The Wartburg 353, known in some export markets as the Wartburg Knight, is a medium-sized family car, produced by the East German car manufacturer Wartburg. It was the successor of the Wartburg 311, and was itself succeeded by the Wartburg 1.3.
The Wartburg 353 was produced from 1966 to 1988, becoming the model with the longest-ever production run. During its lifetime it saw several changes and improvements, the most recognizable of these coming in 1985 with a front facelift (as pictured here), slightly different layout around the engine block and a new carburetor.
The Wartburg 353 was the creation of the former German BMW production facilities (called EMW under Soviet occupation). It was based on a 1938 design, and powered by an engine with only seven major moving parts, crankshaft included. Popular saying among owners hence that one drives a car but only maintains a motorcycle.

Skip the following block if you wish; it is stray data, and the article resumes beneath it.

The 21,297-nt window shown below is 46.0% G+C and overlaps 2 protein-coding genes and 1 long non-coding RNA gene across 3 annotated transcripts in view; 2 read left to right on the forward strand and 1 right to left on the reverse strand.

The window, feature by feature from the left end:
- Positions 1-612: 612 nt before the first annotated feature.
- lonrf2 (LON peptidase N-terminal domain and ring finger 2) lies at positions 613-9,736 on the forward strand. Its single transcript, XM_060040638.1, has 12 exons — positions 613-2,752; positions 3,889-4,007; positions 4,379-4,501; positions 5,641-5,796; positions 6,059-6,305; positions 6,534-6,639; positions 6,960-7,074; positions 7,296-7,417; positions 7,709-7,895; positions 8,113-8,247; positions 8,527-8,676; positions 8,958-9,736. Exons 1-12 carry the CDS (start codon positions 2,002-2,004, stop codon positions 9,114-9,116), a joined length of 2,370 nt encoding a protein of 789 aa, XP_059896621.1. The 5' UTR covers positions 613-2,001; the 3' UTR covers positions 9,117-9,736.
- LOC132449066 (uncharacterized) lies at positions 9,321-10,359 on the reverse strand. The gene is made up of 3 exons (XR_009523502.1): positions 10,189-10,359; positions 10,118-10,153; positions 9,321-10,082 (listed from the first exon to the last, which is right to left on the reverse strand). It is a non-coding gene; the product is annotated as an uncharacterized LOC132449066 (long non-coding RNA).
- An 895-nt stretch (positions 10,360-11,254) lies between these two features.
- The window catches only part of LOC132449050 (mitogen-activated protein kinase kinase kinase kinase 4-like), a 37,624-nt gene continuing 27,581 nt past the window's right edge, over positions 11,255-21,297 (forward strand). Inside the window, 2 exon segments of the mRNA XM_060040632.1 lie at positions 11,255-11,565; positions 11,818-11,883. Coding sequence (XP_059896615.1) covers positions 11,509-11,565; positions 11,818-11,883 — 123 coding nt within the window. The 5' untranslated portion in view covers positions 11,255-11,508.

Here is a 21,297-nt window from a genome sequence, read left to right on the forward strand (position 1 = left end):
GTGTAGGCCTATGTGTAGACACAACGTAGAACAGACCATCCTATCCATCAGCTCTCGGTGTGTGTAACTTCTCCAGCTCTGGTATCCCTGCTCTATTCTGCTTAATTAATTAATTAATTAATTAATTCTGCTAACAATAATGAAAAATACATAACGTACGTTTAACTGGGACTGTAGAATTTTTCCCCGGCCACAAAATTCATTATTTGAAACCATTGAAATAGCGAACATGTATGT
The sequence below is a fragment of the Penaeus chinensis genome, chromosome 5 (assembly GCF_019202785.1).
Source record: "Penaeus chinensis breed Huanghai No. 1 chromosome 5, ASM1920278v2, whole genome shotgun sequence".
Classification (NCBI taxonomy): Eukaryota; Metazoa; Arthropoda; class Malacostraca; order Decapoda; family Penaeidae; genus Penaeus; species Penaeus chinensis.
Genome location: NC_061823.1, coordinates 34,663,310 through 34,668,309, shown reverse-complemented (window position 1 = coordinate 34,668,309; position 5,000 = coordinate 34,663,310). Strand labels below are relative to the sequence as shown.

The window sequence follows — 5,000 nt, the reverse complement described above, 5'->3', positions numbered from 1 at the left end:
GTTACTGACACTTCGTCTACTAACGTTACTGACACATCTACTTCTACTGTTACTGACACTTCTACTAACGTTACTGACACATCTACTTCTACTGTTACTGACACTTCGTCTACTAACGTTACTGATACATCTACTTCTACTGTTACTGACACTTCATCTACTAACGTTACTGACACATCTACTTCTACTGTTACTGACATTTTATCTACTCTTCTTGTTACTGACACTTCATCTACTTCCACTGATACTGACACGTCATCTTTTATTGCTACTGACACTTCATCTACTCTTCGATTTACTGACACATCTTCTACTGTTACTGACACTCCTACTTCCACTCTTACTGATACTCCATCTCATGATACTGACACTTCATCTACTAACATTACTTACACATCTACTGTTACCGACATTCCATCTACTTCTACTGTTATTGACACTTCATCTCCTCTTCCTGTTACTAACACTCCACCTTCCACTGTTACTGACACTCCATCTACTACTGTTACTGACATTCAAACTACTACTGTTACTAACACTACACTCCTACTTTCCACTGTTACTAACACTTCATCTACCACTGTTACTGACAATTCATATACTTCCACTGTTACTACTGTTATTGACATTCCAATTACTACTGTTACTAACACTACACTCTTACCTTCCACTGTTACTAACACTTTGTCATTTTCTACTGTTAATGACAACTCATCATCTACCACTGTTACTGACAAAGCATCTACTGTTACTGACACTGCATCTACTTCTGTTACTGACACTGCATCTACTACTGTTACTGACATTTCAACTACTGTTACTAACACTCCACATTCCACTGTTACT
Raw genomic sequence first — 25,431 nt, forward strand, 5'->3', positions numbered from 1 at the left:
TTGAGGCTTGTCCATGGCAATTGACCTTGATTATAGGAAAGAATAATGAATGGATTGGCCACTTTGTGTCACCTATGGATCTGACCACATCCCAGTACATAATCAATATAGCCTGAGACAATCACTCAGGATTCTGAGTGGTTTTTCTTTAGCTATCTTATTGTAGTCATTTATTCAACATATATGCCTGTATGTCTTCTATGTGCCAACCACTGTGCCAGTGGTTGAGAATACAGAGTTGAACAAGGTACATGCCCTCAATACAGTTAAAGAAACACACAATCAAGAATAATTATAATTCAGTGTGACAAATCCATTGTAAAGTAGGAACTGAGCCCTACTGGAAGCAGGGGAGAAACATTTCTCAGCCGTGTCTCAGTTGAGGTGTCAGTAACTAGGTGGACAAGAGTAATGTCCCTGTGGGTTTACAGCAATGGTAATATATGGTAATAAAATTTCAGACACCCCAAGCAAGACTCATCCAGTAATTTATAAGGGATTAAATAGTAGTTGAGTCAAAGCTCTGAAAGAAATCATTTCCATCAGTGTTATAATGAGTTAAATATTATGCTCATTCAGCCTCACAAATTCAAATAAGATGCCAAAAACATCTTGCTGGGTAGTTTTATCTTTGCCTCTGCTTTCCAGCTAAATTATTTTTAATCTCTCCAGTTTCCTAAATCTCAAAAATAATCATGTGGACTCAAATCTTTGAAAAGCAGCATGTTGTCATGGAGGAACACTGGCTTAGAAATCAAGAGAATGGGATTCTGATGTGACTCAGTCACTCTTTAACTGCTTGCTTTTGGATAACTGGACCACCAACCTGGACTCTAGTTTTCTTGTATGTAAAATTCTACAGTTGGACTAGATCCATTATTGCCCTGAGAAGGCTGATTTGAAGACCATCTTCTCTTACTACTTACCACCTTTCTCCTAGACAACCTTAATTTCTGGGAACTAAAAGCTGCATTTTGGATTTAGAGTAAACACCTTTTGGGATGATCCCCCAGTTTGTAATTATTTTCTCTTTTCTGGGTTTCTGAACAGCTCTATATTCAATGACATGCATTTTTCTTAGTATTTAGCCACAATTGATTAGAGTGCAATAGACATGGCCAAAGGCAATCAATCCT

Domestically, it was used for government transportation, sometimes as a police car. Delivery of consumer builds often could take ten to fifteen years.
Like other Eastern European cars, it was known for its low price and comparatively well-equipped design. Because of its forward centre of gravity and front-wheel drive, the car had specific road handling, sometimes displaying significant understeer, especially in wet conditions. Wartburgs were exported to most continental European markets and also to the UK, Cyprus, Malta, and South Africa.